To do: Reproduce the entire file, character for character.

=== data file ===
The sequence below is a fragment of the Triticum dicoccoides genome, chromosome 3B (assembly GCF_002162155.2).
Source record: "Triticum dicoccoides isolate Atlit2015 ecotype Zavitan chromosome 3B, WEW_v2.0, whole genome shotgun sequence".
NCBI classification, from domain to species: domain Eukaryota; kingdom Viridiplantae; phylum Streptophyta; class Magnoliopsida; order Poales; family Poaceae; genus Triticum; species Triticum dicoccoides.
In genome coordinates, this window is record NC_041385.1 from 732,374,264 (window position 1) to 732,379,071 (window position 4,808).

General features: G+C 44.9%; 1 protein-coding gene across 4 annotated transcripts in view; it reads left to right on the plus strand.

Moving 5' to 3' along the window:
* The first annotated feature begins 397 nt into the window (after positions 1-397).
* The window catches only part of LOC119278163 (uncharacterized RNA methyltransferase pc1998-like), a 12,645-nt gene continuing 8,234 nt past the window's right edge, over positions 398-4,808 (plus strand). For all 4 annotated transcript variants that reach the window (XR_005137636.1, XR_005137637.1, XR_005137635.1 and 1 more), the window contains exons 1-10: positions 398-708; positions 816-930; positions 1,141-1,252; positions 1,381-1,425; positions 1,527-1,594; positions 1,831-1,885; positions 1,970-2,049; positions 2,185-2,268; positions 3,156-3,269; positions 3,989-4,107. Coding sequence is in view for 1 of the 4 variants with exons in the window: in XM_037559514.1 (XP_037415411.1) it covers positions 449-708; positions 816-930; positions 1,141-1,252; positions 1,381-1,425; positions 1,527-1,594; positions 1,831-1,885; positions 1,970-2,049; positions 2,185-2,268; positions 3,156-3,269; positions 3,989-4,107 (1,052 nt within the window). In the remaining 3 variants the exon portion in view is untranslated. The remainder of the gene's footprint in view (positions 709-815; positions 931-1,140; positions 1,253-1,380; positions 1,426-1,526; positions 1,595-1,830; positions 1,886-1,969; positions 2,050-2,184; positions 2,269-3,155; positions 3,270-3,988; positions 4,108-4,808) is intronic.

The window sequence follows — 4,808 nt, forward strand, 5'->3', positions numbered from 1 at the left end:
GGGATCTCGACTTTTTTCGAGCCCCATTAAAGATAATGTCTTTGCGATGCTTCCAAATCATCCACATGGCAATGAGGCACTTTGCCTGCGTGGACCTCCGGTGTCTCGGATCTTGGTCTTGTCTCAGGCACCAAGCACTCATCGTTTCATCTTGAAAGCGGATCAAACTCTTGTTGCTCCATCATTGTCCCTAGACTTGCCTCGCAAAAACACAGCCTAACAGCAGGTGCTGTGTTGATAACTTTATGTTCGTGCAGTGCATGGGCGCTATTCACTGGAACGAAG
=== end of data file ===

The sequence below is a fragment of the Triticum dicoccoides genome, chromosome 3B (assembly GCF_002162155.2).
Source record: "Triticum dicoccoides isolate Atlit2015 ecotype Zavitan chromosome 3B, WEW_v2.0, whole genome shotgun sequence".
NCBI classification, from domain to species: domain Eukaryota; kingdom Viridiplantae; phylum Streptophyta; class Magnoliopsida; order Poales; family Poaceae; genus Triticum; species Triticum dicoccoides.
In genome coordinates, this window is record NC_041385.1 from 732,374,264 (window position 1) to 732,379,071 (window position 4,808).

General features: G+C 44.9%; 1 protein-coding gene across 4 annotated transcripts in view; it reads left to right on the plus strand.

Moving 5' to 3' along the window:
* The first annotated feature begins 397 nt into the window (after positions 1-397).
* The window catches only part of LOC119278163 (uncharacterized RNA methyltransferase pc1998-like), a 12,645-nt gene continuing 8,234 nt past the window's right edge, over positions 398-4,808 (plus strand). For all 4 annotated transcript variants that reach the window (XR_005137636.1, XR_005137637.1, XR_005137635.1 and 1 more), the window contains exons 1-10: positions 398-708; positions 816-930; positions 1,141-1,252; positions 1,381-1,425; positions 1,527-1,594; positions 1,831-1,885; positions 1,970-2,049; positions 2,185-2,268; positions 3,156-3,269; positions 3,989-4,107. Coding sequence is in view for 1 of the 4 variants with exons in the window: in XM_037559514.1 (XP_037415411.1) it covers positions 449-708; positions 816-930; positions 1,141-1,252; positions 1,381-1,425; positions 1,527-1,594; positions 1,831-1,885; positions 1,970-2,049; positions 2,185-2,268; positions 3,156-3,269; positions 3,989-4,107 (1,052 nt within the window). In the remaining 3 variants the exon portion in view is untranslated. The remainder of the gene's footprint in view (positions 709-815; positions 931-1,140; positions 1,253-1,380; positions 1,426-1,526; positions 1,595-1,830; positions 1,886-1,969; positions 2,050-2,184; positions 2,269-3,155; positions 3,270-3,988; positions 4,108-4,808) is intronic.

The window sequence follows — 4,808 nt, forward strand, 5'->3', positions numbered from 1 at the left end:
GGGATCTCGACTTTTTTCGAGCCCCATTAAAGATAATGTCTTTGCGATGCTTCCAAATCATCCACATGGCAATGAGGCACTTTGCCTGCGTGGACCTCCGGTGTCTCGGATCTTGGTCTTGTCTCAGGCACCAAGCACTCATCGTTTCATCTTGAAAGCGGATCAAACTCTTGTTGCTCCATCATTGTCCCTAGACTTGCCTCGCAAAAACACAGCCTAACAGCAGGTGCTGTGTTGATAACTTTATGTTCGTGCAGTGCATGGGCGCTATTCACTGGAACGAAG